Effects of PG-116800, a Matrix Metalloproteinase Inhibitor, to Prevent Left Ventricular Remodeling After Acute Myocardial Infarction - PREMIER


The goal of the trial was to evaluate treatment with a matrix metalloproteinase (MMP) inhibitor, PG-116800, compared with placebo, among patients with ST elevation myocardial infarction (MI) and signs of heart failure.

Study Design

Study Design:

Patients Enrolled: 253
Mean Follow Up: Six months
Mean Patient Age: Mean age 60 years
Female: 30

Patient Populations:

Age 18-80 years; first ST-segment elevation MI; cardiac troponin or creatine kinase-MB ≥3 times upper limit of normal; and echocardiogram with an ejection fraction of 15-40% within 48 hours of MI


Previous chronic heart failure or abnormal LV ejection fraction; severe renal, hepatic, or hematological disease; presence of any co-morbid condition likely to cause death by 90 days; or current administration of intravenous inotropes or intra-aortic balloon pump

Primary Endpoints:

LVEDVI change at 90 days

Secondary Endpoints:

LVEDVI change at 30 days; LV end-systolic volume, LV ejection fraction, and LV sphericity changes; and clinical events

Drug/Procedures Used:

Patients were randomized within 48 hours of MI to the MMP inhibitor PG-116800 (200 mg twice daily for 90 days; n = 125) or placebo (n = 128). Patients were enrolled in North America and Poland. Patients underwent echocardiography at baseline and 90-day follow-up.

Principal Findings:

The majority of patients were enrolled in Poland (n = 173), with 45 patients in Canada and 35 patients in the United States. Randomized treatment was complete through 90 days in 79% of patients in the PG-116800 group and 84% of patients in the placebo group. Discontinuation due to adverse event occurred in 6% of the PG-116800 group and 9% of the placebo group.

An evaluable echocardiogram at baseline and 90 days was available in 80% of patients. Baseline characteristics were well-balanced by treatment group, with 80% of patients having an anterior MI and 90% treated with primary percutaneous coronary intervention (PCI).

The change in left ventricular end-diastolic volume index (LVEDVI) did not differ by treatment group (5.1 ml/m2 for PG-116800 vs. 5.5 ml/m2 for placebo, p = 0.42). There was also no difference in change in LVEDV (8.43 ml vs. 10.35 ml, p = 0.31), LV end-systolic volume (0.58 ml vs. 2.23 ml, p = 0.30), LV ejection fraction (4.85% vs. 4.25%, p = 0.32), or sphericity index (0.01 each, p = 0.44).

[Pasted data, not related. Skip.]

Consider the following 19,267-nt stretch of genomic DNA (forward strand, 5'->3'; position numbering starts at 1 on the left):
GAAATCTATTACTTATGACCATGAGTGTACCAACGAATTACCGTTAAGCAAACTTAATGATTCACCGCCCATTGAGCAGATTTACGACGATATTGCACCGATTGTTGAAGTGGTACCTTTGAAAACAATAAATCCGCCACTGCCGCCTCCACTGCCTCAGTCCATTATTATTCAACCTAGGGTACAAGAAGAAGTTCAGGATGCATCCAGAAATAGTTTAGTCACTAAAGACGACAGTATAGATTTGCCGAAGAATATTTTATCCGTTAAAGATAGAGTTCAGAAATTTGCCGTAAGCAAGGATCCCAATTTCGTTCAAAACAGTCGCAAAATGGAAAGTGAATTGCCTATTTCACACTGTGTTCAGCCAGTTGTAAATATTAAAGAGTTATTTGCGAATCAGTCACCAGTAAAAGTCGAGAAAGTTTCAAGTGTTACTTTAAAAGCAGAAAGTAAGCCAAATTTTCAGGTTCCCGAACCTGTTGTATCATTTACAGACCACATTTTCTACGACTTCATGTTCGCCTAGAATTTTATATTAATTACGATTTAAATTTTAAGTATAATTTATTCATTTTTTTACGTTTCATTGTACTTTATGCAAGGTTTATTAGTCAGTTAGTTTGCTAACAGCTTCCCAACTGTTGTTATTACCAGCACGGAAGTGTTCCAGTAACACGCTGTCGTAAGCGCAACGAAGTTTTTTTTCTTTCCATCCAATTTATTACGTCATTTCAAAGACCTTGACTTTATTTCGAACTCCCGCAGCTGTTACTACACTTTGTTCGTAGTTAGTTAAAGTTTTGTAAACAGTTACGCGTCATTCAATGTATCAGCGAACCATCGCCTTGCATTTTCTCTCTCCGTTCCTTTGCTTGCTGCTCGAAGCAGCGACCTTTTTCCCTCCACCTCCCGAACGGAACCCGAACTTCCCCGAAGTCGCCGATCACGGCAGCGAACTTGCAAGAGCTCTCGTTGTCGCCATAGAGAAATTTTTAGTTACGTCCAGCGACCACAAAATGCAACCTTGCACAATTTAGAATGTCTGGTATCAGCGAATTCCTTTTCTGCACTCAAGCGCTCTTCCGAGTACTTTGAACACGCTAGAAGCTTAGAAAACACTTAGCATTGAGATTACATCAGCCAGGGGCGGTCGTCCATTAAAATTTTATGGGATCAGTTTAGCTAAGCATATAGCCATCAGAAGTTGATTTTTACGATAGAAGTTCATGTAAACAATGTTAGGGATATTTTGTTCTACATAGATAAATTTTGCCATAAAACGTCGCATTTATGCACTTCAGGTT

In addition, there was no difference in clinical events at 90 days, including death (3% vs. 1%, p = 0.21), severe heart failure (10% vs. 9%, p = 0.84), reinfarction (4% vs. 3%, p = 0.50), or recurrent ischemia (1% each, p = 1.0). The frequency of serious adverse events was similar in both groups.


Among patients with ST elevation MI and signs of heart failure, treatment with the MMP inhibitor PG-116800 was not associated with an improvement in LVEDVI at 90 days or other measures of LV remodeling compared with placebo.

MMPs play a direct role in the remodeling process following ST elevation MI. In animal models, inhibition of MMP slows progression of LV remodeling. Despite these effects, the MMP inhibitor used in the present study did not show an effect on LV remodeling. The present inhibitor was designed to have high affinity for MMP 13 and low affinity for MMP 1 and 7. It is possible that targeting of other MMPs may have different therapeutic effects, or that timing of the therapy may be more beneficial earlier post-MI.


Hudson MP, Armstrong PW, Ruzyllo W, et al. Effects of selective matrix metalloproteinase inhibitor (PG-116800) to prevent ventricular remodeling after myocardial infarction: results of the PREMIER (Prevention of Myocardial Infarction Early Remodeling) trial. J Am Coll Cardiol 2006;48:15–20.

Presented by Dr. W. Douglas Weaver at the March 2005 ACC Annual Scientific Session, Orlando, FL.

Clinical Topics: Heart Failure and Cardiomyopathies, Invasive Cardiovascular Angiography and Intervention, Noninvasive Imaging, Acute Heart Failure, Interventions and Imaging, Echocardiography/Ultrasound

Keywords: Myocardial Infarction, Follow-Up Studies, Creatine Kinase, Hydroxamic Acids, Heart Failure, Ventricular Remodeling, Stroke Volume, Matrix Metalloproteinase Inhibitors, Troponin, Echocardiography, Percutaneous Coronary Intervention

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